Gazprom: EU using political pressure to angle for fuel price cuts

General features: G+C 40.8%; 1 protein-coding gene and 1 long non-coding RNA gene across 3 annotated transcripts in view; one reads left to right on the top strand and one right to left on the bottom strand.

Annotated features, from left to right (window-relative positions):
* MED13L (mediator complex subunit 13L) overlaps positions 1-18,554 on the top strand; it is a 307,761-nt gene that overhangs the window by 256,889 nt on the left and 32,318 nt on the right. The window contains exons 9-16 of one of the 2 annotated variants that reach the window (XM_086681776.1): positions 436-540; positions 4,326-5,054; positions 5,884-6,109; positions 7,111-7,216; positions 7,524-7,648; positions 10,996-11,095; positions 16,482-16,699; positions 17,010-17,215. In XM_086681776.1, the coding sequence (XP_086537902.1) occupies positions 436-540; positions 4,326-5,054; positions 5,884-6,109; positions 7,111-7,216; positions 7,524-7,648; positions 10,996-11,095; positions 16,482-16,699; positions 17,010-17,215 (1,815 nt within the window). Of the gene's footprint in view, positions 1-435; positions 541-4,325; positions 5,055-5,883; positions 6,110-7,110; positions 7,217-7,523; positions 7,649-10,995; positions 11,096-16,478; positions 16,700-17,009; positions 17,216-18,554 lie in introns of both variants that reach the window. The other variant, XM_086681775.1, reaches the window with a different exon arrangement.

Gazprom spokesperson Sergey Kupriyanov told reporters that "actions taken by the EU commission can be viewed as pressure aimed at lowering gas prices.” "All throughout last year, the European Commission made no effort to establish a dialogue [with the company], which both Gazprom and the Russian government tried to initiate a number of times," Kupriyanov added. The Gazprom spokesperson argued that several of the EU's weaker economies are demanding concessions on gas prices, which would be the practical equivalent of subsidizing their economies. The European Union is investigating Gazprom over alleged unfair competition and price-fixing in Central and Eastern Europe’s natural gas markets. The EU claimed Gazprom was hindering the free flow of gas across its member-states, preventing supply diversification and limiting customer choice in delivery points. Brussels also suspected Gazprom of imposing unfair costs on its customers by linking the prices of gas and oil. But the investigation will most likely be stalled by a decree signed by Russian President Vladimir Putin, which gives Moscow the right to protect its monopoly on natural gas exports from an EU probe.Putin’s measure prohibits strategic companies from disclosing information, disposing of assets or amending contracts without approval from Russian authorities, in case claims are made against them by foreign states or entities, the president’s office said in an email statement on Tuesday.During last week’s APEC summit in Russia’s far eastern city of Vladivostok, Putin said that the only reason for the investigation into Gazprom was the financial crisis currently embroiling the European Union.“It seems now that someone in the European Commission has decided that we (Russia) are going to share this subsidizing burden [of Eastern Europe]. That means the united Europe wants to keep political influence while we would be paying for this a little bit. This is a non-constructive approach,” Putin said, adding that it is understandable that the crisis has motivated EU member-states to shift part of their financial burden onto others, but counterproductive.